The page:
One year ago, Ashley Judd accused media mogul Harvey Weinstein of sexual harassment in The New York Times. The article recounted a horrific incident from two decades ago—long before Judd became a household name—where Weinstein invited her to his hotel room under the guise of a business meeting and instead, appeared in a bathrobe and asked if he could give her a massage. The only thing more alarming than Judd’s story was the plethora of similar accounts, some of which were detailed in the Times’ story; and others, which came out in a tremendously brave aftermath we now know as the #MeToo movement.
Judd and other courageous women’s stories have not only shined a light on egregious abuses of power and years of pain, but they’ve provoked a massive upheaval to the status quo of workplace sexual harassment. But 12 months later, they’ve had an additional, arguably unexpected but important consequence: due diligence during merger agreements.
Known as “the Weinstein clause” on Wall Street, advisors are adding guarantees to business deals to legally ensure the quality and transparency of a company’s leadership. And particularly in the male-dominated world of finance, a business’s willingness to adapt to the #MeToo era goes a long way.
The stipulations aren’t lax, either. In certain negotiations, buyers are given the ability to retract some of the money spent on the transaction if inappropriate behavior comes to light and has a negative impact on business. The clause doesn’t discriminate against private or public company deals, and oftentimes involves putting as much as 10 percent of the total value of a transaction in escrow for potential social issues.
“Social due diligence is becoming more and more important and, particularly for founder-centric businesses, money is being put aside to address #MeToo issues,” Gregory Bedrosian, chief executive officer of boutique investment bank Drake Star Partners, told Bloomberg.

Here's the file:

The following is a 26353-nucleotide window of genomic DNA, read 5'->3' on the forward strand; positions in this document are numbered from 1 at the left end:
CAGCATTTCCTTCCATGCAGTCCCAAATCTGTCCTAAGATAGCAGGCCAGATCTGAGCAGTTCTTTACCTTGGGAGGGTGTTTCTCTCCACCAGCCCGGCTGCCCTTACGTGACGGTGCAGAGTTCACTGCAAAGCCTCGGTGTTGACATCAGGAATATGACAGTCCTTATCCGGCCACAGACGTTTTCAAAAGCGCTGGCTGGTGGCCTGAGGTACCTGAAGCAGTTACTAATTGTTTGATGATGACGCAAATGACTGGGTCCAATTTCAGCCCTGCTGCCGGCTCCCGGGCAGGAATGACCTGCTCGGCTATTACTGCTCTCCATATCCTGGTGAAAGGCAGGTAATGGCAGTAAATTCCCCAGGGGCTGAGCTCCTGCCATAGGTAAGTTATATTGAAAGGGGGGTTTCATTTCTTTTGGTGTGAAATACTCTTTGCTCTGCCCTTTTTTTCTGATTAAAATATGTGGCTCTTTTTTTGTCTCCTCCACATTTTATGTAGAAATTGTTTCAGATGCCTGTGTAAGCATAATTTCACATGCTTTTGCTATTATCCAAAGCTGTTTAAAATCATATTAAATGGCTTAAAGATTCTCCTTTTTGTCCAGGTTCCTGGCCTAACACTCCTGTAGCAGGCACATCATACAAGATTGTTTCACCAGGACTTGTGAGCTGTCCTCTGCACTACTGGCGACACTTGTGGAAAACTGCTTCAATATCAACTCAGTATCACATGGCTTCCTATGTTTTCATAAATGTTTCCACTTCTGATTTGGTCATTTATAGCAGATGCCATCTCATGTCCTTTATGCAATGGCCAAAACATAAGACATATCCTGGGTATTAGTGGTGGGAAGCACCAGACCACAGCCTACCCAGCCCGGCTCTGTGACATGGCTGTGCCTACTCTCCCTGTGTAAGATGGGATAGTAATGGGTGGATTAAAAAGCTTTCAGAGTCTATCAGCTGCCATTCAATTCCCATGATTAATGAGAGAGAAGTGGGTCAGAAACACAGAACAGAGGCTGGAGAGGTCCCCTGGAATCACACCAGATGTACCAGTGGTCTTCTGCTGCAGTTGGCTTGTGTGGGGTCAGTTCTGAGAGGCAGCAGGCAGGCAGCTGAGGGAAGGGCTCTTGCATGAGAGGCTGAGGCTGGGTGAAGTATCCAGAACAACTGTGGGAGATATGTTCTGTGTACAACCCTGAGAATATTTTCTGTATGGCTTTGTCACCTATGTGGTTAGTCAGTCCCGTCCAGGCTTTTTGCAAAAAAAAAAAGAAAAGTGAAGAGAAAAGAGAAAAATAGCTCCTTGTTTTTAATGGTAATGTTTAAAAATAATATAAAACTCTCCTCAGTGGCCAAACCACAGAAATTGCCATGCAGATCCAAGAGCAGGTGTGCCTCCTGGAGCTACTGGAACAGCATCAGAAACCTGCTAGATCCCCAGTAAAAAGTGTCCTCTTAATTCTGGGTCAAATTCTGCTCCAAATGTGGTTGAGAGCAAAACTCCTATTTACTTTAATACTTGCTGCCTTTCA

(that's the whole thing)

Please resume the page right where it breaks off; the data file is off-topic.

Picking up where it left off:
Another important distinction, as Bloomberg opinion writer Matt Levine points out, is that the Weinstein clause doesn’t necessarily mean a company has no misconduct allegations lodged against it. Instead, it gives senior leadership an opportunity to be transparent with a potential buyer by disclosing any relevant information. From here, the buyer can decide whether they want to proceed with the deal, thus making the Weinstein clause a tool of due diligence.
The clause helps bolster an open dialogue about potential business and reputational issues. And though in this case it’s tied to executive behavior, it could be something we anticipate expanding to other crisis areas?
Sure, current due diligence takes into account things like pending litigation, but what about the under-the-surface threats? What about potential IT risks resulting from a breach, environmental or community issues due resulting from the old leadership’s direction (i.e. the Wells Fargo scandal), pushback resulting from past lobbying activity, or unforeseen market volatility mid-deal?
Escrow accounts are a common tool to help minimize risk for the buyer in transactions, but I anticipate we’ll see them used more frequently — with contingency funds held for longer periods of time — as buyers seek to better prepare for reputational and communications crises.
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